I can’t believe I’ve been here for eight months already. I wouldn’t say freshman year flew by, per se, but it definitely didn’t seem like 2/3 of the year. It didn’t seem that long at all. It’s quite the paradox: I feel like I’ve been here forever; high school seems so far behind me. At the same time, it kind of does seem like just yesterday that I was trying to memorize all the building locations. One moment I’m trying to figure out where all the buildings are, and the next I’m told it’s time to register for sophomore classes!
Well, here they are — my sophomore fall classes. I provided the course descriptions that are printed in the course books/online so you can have a better idea of what I’ll be doing. All of my courses count toward my majors (computer science and linguistics), except for Howard Nemerov, which counts toward my writing minor.
1. Latin and Greek in Current English (Ling 225D)
Linguistics courses make me so happy. I love my major!
“This course will provide a study of the impact of Latin and Greek on the English language through intensive study of the Latin and Greek roots, prefixes, and suffixes that are most commonly found in English technical and non-technical vocabulary. Some attention will also be paid to the linguistic principles by which these elements have entered the English language.”
2. Introduction to Sociolinguistics (Ling 339)
“Studies of language in social context are presented, including research related to diglossia, bilingualism, pidginization, creolization, and dialectology. Discourse analyses and conversational analyses of face-to-face conversation are examined in methodological and analytical terms. Beyond assigned readings, critical discourse analyses, the ethnography of speaking, the sociology of language, and accommodation theory are also considered. Students are required to develop a course project related to one or more studies of language in use. Experimental studies of sociophonetics and sociohistorical linguistics are presented during lectures to demonstrate advanced interdisciplinary research with potential educational and legal relevance. Prerequisite: Ling 170D.”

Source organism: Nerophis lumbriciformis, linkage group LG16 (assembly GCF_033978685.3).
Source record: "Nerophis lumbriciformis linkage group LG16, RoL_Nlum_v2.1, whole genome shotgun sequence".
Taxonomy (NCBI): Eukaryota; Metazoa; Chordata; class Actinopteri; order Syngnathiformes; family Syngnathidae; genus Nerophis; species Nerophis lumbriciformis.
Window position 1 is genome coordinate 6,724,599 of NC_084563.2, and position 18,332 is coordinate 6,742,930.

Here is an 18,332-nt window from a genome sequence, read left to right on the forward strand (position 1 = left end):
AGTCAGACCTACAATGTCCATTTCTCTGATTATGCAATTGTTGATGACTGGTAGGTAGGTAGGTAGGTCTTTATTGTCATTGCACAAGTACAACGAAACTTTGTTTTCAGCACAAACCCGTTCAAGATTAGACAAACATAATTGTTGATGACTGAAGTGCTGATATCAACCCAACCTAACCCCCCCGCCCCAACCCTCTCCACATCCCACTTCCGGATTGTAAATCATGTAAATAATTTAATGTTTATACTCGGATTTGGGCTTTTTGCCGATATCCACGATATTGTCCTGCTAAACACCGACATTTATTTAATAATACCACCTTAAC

3. Logic and Discrete Mathematics (CSE 240)
I don’t really get excited for math classes, but I heard the professor is really good for this course. Ratemyprofessor.com was very helpful when I was creating my schedule. Don’t forget to use it!
“Introduces elements of logic and discrete mathematics that allow reasoning about computational structures and processes. Generally, the areas of discrete structures, proof techniques, and computational models are covered. Topics typically include propositional and predicate logic; sets, relations, functions, and graphs; proof by contradiction, induction, and reduction; and finite state machines and regular languages. Prerequisite: CSE 131 or other introductory programming background.”
4. First-Level Modern Japanese I
I’m planning to take Japanese for the rest of college and hopefully study abroad in Japan junior year.
“An introduction to spoken Japanese following a systematic study of grammatical structures performed in context. Emphasis is on developing skills in oral communication through performance. Katakana and hiragana will be introduced. Five class hours; in addition, students must enroll for one subsection (one hour per week).”
5. Howard Nemerov Program II
“Designed as an extension of the Howard Nemerov Program´s freshman seminar, this course will provide short, focused, in-class writing assignments in a range of genres, experience with structural and stylistic analysis and emulation, practice in editing techniques, and consideration of theoretical issues facing the working writer.”
EDIT: I just added a class two days ago called Intro to Women’s Texts:The Mothership- Reproduction & Parenting in Women’s Utopian & Science Fiction.
The course description says we watch Aliens and Star Trek: The Last Generation. And we read so much sci-fi. My excitement level right now for this class is a 10. On a scale of 1 to 5.
Oh, and I got the last spot in the class. Lucky me!